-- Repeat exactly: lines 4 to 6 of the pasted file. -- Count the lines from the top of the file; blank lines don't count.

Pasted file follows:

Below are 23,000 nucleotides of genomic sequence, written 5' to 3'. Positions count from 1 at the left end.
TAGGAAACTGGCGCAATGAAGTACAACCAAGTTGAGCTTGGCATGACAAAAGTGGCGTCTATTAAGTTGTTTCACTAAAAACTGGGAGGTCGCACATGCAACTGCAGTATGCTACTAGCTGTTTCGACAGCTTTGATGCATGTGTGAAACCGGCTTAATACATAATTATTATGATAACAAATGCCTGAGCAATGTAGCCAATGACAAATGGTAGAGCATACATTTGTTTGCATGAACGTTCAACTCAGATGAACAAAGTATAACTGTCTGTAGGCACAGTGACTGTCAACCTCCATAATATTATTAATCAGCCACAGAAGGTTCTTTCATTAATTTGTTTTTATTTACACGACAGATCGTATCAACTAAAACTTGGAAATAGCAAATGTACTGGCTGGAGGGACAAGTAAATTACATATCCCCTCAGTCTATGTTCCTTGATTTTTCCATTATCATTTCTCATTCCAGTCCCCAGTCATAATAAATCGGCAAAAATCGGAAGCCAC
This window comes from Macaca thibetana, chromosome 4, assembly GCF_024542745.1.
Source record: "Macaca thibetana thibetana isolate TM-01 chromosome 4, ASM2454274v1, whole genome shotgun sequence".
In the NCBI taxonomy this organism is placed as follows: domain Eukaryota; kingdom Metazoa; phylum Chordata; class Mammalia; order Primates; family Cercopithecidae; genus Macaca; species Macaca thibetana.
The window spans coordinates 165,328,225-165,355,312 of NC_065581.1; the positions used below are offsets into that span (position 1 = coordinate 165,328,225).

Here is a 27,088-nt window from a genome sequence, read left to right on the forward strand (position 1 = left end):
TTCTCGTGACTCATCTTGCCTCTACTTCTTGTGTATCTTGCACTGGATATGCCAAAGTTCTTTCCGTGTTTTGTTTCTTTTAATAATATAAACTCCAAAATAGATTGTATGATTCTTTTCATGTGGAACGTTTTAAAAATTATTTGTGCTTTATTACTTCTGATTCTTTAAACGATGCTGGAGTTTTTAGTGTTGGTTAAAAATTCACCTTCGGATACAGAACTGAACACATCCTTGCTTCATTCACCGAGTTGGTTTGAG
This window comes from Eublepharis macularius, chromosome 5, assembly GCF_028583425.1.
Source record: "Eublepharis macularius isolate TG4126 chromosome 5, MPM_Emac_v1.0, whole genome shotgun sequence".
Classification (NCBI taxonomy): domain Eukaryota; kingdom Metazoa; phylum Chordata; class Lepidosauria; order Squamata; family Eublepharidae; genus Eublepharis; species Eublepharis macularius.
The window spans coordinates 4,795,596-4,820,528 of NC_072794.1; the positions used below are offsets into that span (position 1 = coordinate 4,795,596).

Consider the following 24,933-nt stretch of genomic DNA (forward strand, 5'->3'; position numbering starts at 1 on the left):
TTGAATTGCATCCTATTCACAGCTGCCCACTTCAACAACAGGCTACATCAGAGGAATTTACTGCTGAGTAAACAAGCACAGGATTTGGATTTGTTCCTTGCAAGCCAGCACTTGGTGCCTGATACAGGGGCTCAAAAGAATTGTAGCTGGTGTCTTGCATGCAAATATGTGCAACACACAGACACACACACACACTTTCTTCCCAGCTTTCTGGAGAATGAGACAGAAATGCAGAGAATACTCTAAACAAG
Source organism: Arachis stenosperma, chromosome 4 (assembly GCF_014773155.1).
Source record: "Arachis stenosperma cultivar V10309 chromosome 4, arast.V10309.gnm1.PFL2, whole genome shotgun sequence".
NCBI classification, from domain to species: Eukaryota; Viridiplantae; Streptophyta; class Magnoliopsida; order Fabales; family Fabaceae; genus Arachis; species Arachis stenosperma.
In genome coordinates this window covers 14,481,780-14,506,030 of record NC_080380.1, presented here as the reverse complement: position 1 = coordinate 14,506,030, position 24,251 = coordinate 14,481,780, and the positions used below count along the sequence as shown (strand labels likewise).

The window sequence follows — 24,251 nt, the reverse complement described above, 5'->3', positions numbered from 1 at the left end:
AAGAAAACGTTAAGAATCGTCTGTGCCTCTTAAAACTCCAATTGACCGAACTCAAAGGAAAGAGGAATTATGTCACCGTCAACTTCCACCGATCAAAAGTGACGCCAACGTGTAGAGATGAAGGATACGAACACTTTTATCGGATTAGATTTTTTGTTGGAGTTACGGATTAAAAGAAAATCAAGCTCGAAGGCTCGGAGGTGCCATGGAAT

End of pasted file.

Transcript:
Source record: "Macaca thibetana thibetana isolate TM-01 chromosome 4, ASM2454274v1, whole genome shotgun sequence".
In the NCBI taxonomy this organism is placed as follows: domain Eukaryota; kingdom Metazoa; phylum Chordata; class Mammalia; order Primates; family Cercopithecidae; genus Macaca; species Macaca thibetana.
The window spans coordinates 165,328,225-165,355,312 of NC_065581.1; the positions used below are offsets into that span (position 1 = coordinate 165,328,225).